Details will be revealed when the negotiations are over, he said, dismissing concerns over corruption, scarcity of land, threats to sovereignty, and lack of public consultation and transparency.
Following the Saudi embassy statement, Fisheries Minister Dr Mohamed Shainee – co-chair of the cabinet’s economic council – told local media that there were no plans to sign agreements about the Faafu atoll project during the Saudi king’s official visit.
But negotiations are ongoing with investors from Saudi Arabia, rather than the Saudi government, he said.
King Salman had accepted an invitation to visit the Maldives during Yameen’s second official visit to Saudi Arabia in October last year.
Following his official visit to the kingdom last year, Yameen had declared that the Maldives and Saudi Arabia are “currently at the peak of diplomatic relations”.
During the visit, the Saudi government pledged to lend US$150 million to help repay loans taken for an unprecedented infrastructure scale-up.
Other development assistance from Saudi Arabia includes US$50 million pledged for a military housing project, a US$20 million grant for budget support in May 2015, and US$1 million as grant aid to finance the feasibility study for a transhipment port in the Maldives’ northernmost atoll.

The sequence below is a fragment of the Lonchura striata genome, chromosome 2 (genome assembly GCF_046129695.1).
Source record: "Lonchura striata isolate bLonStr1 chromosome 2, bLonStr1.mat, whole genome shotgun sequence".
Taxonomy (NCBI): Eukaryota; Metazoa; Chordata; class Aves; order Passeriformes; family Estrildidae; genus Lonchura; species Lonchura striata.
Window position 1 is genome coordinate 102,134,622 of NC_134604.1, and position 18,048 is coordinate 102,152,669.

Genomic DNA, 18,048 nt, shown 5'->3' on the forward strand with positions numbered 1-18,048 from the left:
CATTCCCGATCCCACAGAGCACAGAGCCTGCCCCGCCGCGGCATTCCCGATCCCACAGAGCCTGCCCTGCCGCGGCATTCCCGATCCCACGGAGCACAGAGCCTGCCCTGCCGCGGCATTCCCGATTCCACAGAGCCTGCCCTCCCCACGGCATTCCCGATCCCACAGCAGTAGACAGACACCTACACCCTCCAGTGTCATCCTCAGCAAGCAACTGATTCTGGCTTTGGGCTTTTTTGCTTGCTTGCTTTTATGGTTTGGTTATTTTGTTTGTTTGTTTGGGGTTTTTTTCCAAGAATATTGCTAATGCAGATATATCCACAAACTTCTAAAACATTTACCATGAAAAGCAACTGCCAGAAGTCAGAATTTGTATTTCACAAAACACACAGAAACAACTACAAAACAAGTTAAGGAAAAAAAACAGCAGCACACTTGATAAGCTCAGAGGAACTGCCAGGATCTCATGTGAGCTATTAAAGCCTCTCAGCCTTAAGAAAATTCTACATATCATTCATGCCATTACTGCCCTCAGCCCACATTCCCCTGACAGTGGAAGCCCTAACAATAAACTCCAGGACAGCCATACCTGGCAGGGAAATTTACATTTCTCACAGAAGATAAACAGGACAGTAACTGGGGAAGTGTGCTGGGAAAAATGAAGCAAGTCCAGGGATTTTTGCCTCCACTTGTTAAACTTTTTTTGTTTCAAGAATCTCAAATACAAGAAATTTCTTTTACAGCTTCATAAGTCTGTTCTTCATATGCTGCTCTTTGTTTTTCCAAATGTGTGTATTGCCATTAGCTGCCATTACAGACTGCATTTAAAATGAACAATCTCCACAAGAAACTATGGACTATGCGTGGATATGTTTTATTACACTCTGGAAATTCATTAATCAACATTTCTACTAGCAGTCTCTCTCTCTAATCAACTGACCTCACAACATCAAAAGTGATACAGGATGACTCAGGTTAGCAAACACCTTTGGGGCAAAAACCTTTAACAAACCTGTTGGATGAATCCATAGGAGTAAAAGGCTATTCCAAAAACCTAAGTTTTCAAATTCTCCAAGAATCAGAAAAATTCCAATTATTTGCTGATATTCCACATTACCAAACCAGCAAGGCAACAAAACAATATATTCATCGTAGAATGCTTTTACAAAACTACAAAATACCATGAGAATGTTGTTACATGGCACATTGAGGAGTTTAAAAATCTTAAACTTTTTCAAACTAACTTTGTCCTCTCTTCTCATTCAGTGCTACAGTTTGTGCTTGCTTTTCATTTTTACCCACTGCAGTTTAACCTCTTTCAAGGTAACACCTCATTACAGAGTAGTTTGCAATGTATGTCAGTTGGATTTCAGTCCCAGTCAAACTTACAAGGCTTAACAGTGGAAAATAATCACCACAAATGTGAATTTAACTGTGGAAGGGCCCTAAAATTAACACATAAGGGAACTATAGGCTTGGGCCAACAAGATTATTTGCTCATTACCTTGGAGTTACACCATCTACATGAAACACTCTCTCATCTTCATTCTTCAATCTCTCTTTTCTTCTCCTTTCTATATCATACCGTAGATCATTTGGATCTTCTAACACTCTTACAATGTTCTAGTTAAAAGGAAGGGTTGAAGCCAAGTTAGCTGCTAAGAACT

In May last year, the Maldives severed ties with Iran after protesters stormed the Saudi embassy in Tehran. The Maldives is also among 34 countries that joined a Saudi-led Islamic military alliance formed to combat terrorist organisations.
In addition to grant aid and several loans, an agreement hailed as a “religious bridge” to maintain religious unity here was signed in November 2015.
Saudi Arabia is also funding a grand mosque in Malé that can accommodate 6,000 worshippers. In February, the Saudi embassy donated 17,500 Arabic language textbooks to Maldivian schools to help teach students from grades one to five. The kingdom has also sent 17 language teachers and plans to set up an Arabic language centre in the Maldives.